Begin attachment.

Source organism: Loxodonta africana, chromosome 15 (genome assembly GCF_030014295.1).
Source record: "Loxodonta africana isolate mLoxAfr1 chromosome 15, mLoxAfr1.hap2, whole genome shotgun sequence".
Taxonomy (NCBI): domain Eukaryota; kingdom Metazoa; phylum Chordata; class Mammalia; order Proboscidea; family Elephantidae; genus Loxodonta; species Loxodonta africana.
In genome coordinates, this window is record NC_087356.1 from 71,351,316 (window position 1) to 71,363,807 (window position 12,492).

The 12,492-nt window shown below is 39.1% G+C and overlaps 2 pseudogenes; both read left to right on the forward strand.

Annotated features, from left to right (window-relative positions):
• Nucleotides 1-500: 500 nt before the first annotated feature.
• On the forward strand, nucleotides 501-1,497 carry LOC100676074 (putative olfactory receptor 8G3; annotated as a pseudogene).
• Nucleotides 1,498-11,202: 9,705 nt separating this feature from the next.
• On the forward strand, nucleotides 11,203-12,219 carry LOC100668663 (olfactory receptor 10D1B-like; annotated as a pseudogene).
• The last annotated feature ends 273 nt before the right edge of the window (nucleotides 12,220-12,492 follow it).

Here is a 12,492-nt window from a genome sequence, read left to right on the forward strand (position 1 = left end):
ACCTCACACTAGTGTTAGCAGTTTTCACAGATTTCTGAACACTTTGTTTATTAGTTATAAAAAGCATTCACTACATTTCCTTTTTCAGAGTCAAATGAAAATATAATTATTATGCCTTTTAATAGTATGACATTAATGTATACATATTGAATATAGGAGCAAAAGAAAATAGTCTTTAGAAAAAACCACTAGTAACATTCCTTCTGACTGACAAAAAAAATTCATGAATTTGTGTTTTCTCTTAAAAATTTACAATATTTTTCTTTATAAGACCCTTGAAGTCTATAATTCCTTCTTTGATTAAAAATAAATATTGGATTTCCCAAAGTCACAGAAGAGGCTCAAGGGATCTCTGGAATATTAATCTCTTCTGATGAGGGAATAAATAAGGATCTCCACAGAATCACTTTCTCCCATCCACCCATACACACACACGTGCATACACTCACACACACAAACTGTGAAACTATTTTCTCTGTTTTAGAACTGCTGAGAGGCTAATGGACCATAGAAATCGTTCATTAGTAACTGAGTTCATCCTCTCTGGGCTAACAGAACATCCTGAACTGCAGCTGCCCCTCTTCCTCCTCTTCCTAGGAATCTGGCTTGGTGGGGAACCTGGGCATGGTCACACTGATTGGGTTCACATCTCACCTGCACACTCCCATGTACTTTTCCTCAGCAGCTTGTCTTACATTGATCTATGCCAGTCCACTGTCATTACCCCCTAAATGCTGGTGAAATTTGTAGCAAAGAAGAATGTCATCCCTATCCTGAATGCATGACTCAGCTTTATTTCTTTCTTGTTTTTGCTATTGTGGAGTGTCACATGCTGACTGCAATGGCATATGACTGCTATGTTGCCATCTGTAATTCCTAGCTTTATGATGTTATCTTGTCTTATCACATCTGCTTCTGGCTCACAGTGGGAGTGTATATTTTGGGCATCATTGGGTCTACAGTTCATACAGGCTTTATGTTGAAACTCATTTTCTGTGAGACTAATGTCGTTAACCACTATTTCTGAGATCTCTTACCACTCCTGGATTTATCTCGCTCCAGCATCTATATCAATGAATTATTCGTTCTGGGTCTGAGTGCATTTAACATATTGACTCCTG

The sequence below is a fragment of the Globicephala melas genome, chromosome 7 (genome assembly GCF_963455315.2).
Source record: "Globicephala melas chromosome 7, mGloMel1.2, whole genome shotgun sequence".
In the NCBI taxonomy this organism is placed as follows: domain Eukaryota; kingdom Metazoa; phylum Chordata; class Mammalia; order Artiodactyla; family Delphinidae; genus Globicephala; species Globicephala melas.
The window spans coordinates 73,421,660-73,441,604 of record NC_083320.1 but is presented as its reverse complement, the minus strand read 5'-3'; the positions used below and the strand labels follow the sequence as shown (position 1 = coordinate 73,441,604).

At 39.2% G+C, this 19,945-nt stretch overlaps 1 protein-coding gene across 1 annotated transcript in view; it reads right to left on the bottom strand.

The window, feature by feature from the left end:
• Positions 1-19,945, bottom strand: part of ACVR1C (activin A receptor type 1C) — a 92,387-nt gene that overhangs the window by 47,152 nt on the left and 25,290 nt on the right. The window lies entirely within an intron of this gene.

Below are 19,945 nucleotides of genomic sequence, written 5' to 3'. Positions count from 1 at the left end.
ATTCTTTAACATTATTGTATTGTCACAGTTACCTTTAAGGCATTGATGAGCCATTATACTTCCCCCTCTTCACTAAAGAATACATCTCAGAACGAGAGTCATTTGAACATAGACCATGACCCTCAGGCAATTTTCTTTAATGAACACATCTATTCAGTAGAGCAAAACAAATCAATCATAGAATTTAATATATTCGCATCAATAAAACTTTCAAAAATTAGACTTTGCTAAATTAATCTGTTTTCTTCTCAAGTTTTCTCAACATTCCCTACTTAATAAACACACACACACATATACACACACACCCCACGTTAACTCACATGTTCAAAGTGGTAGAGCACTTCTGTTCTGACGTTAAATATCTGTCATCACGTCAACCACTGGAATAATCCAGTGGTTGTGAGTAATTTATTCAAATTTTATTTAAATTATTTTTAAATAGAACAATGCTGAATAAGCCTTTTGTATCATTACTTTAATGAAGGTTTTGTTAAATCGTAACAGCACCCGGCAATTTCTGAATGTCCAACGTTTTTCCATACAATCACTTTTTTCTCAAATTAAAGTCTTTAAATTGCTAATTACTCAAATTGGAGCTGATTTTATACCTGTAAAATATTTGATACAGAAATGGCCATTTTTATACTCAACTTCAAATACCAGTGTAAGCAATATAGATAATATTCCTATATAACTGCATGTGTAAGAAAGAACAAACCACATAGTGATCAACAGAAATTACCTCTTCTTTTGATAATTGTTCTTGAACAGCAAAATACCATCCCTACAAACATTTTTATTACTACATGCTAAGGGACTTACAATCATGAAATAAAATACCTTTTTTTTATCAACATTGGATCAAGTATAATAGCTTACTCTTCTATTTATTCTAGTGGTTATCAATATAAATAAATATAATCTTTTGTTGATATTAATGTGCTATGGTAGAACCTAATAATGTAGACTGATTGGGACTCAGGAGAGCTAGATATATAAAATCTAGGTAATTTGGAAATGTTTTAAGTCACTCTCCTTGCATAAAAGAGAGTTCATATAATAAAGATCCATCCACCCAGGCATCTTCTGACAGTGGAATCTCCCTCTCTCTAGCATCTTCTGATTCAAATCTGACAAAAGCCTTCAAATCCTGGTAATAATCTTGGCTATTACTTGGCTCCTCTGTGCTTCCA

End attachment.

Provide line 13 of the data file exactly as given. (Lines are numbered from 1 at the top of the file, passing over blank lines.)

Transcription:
ACCTCACACTAGTGTTAGCAGTTTTCACAGATTTCTGAACACTTTGTTTATTAGTTATAAAAAGCATTCACTACATTTCCTTTTTCAGAGTCAAATGAAAATATAATTATTATGCCTTTTAATAGTATGACATTAATGTATACATATTGAATATAGGAGCAAAAGAAAATAGTCTTTAGAAAAAACCACTAGTAACATTCCTTCTGACTGACAAAAAAAATTCATGAATTTGTGTTTTCTCTTAAAAATTTACAATATTTTTCTTTATAAGACCCTTGAAGTCTATAATTCCTTCTTTGATTAAAAATAAATATTGGATTTCCCAAAGTCACAGAAGAGGCTCAAGGGATCTCTGGAATATTAATCTCTTCTGATGAGGGAATAAATAAGGATCTCCACAGAATCACTTTCTCCCATCCACCCATACACACACACGTGCATACACTCACACACACAAACTGTGAAACTATTTTCTCTGTTTTAGAACTGCTGAGAGGCTAATGGACCATAGAAATCGTTCATTAGTAACTGAGTTCATCCTCTCTGGGCTAACAGAACATCCTGAACTGCAGCTGCCCCTCTTCCTCCTCTTCCTAGGAATCTGGCTTGGTGGGGAACCTGGGCATGGTCACACTGATTGGGTTCACATCTCACCTGCACACTCCCATGTACTTTTCCTCAGCAGCTTGTCTTACATTGATCTATGCCAGTCCACTGTCATTACCCCCTAAATGCTGGTGAAATTTGTAGCAAAGAAGAATGTCATCCCTATCCTGAATGCATGACTCAGCTTTATTTCTTTCTTGTTTTTGCTATTGTGGAGTGTCACATGCTGACTGCAATGGCATATGACTGCTATGTTGCCATCTGTAATTCCTAGCTTTATGATGTTATCTTGTCTTATCACATCTGCTTCTGGCTCACAGTGGGAGTGTATATTTTGGGCATCATTGGGTCTACAGTTCATACAGGCTTTATGTTGAAACTCATTTTCTGTGAGACTAATGTCGTTAACCACTATTTCTGAGATCTCTTACCACTCCTGGATTTATCTCGCTCCAGCATCTATATCAATGAATTATTCGTTCTGGGTCTGAGTGCATTTAACATATTGACTCCTG